Because the Constitution itself empowers “the Militia of the several States” for National purposes, the Militia are not optional, discretionary, or disposable for Congress, the President, the Judiciary, the States, or even We the People. First, because the Militia are “the Militia of the several States”, Congress lacks all authority either to create or to dissolve them. Congress also lacks authority to disregard, neglect, or impede the Militia, with respect either to their performance of their constitutionally mandated services to the Nation, or to their practical ability to perform those services. Instead, Congress’s powers and duties are “[t]o provide for calling forth the Militia” for particular National purposes, and to make them fully effective for those purposes by “provid[ing] for organizing, arming, and disciplining the[m]”. Article I, Section 8, Clauses 15 and 16. The President “shall be” their “Commander in Chief” “when [they are] called into the actual Service of the United States”. Article II, Section 2, Clause 1. And the Judiciary lacks authority to absolve either Congress or the President of these responsibilities.
Second, although “the Militia of the several States” are State institutions, the States cannot dispense with them, either, because the Constitution presupposes their permanence, and the Constitution is “the supreme Law of the Land”. Article VI, Clause 2. Obviously, if the States could dissolve their Militia at will, they could erase Congress’s power to “call[ ] forth the Militia”. They could render unfulfillable the duty of the United States to “guarantee to every State in this Union a Republican Form of Government” and to “protect each of them against Invasion; and * * * against domestic Violence”. Article IV, Section 4. And they could even disarm themselves from “engag[ing] in War” when “actually invaded, or in such imminent Danger as will not admit of delay”, because (absent dispensation from Congress) they would have no other armed forces to deploy. Article I, Section 10, Clause 3.
Third, because the Militia are State institutions, the Constitution reserves to the States an exclusive power and duty to “govern[ ] such Part of them as may [not] be employed in the Service of the United States”, and a concurrent power and duty to provide for organizing, arming, and disciplining their Militia if Congress refuses, fails, or is unable to do so, in whole or in part. See Article I, Section 8, Clause 16; Amendment X; Amendment XIV, Section 1; and Houston v. Moore, 18 U.S. (5 Wheaton) 1 (1820). Indeed, if a negligent or criminal Congress, by shirking its duties or conspiring to defeat the Constitution, could render the Militia impotent and thereby put the Nation and States in peril, and the States nevertheless could do nothing to correct the situation, it would be absurd to speak of “the Militia of the several States” at all.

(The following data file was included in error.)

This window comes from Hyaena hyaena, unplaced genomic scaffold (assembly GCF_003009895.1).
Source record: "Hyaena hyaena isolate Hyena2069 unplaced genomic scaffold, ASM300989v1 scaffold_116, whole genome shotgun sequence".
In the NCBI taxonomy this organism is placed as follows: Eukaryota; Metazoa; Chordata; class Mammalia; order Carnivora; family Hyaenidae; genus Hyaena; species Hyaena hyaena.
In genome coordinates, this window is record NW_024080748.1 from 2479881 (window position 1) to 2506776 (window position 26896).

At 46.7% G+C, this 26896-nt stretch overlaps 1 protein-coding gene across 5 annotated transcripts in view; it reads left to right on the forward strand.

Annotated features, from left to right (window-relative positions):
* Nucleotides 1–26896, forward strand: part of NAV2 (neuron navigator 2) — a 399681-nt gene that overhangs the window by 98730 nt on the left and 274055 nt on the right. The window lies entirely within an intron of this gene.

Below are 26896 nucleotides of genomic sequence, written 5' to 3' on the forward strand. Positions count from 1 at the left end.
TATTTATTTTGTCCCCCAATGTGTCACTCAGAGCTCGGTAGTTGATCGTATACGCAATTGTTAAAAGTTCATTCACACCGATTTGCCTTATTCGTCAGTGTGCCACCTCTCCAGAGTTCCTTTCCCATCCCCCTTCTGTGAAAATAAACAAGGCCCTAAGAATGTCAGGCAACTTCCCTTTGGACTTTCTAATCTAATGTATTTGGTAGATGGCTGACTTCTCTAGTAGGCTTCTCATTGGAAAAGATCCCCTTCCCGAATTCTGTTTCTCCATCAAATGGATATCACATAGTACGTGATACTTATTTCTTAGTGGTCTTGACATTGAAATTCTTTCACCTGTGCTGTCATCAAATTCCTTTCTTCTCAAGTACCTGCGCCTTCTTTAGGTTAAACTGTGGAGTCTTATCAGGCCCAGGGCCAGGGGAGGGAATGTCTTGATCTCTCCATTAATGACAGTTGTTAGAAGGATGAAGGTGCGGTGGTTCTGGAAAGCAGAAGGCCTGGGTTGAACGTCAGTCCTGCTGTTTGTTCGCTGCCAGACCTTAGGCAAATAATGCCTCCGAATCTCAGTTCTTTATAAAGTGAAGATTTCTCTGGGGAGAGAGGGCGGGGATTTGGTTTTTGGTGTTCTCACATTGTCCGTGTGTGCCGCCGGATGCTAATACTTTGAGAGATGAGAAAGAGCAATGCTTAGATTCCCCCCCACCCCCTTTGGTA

Fourth, because (as Part Two of this article will explain) the Militia are composed of We the People in arms, all Americans retain the right and reserve the power to array themselves in “the Militia of the[ir] several States” should Congress and the States completely fail, neglect, or refuse to perform their duties in that particular. This right and power derives from:
We the People’s explicit adoption, incorporation, and empowerment of the Militia in the Constitution, which cannot be defeated by inaction, incompetence, negligence, or criminality on the part of their mere agents;
the mandate of the Second Amendment, which recognizes (i) “[a] well regulated Militia” as “necessary to the security of a free State”, (ii) “the right of the people to keep and bear arms” as the precondition for such a Militia, beyond the power of public officials to “infringe[ ]”, and therefore (iii) the right of the people to form themselves into constitutional Militia when “the security of a free State” is at risk; and, in the final analysis,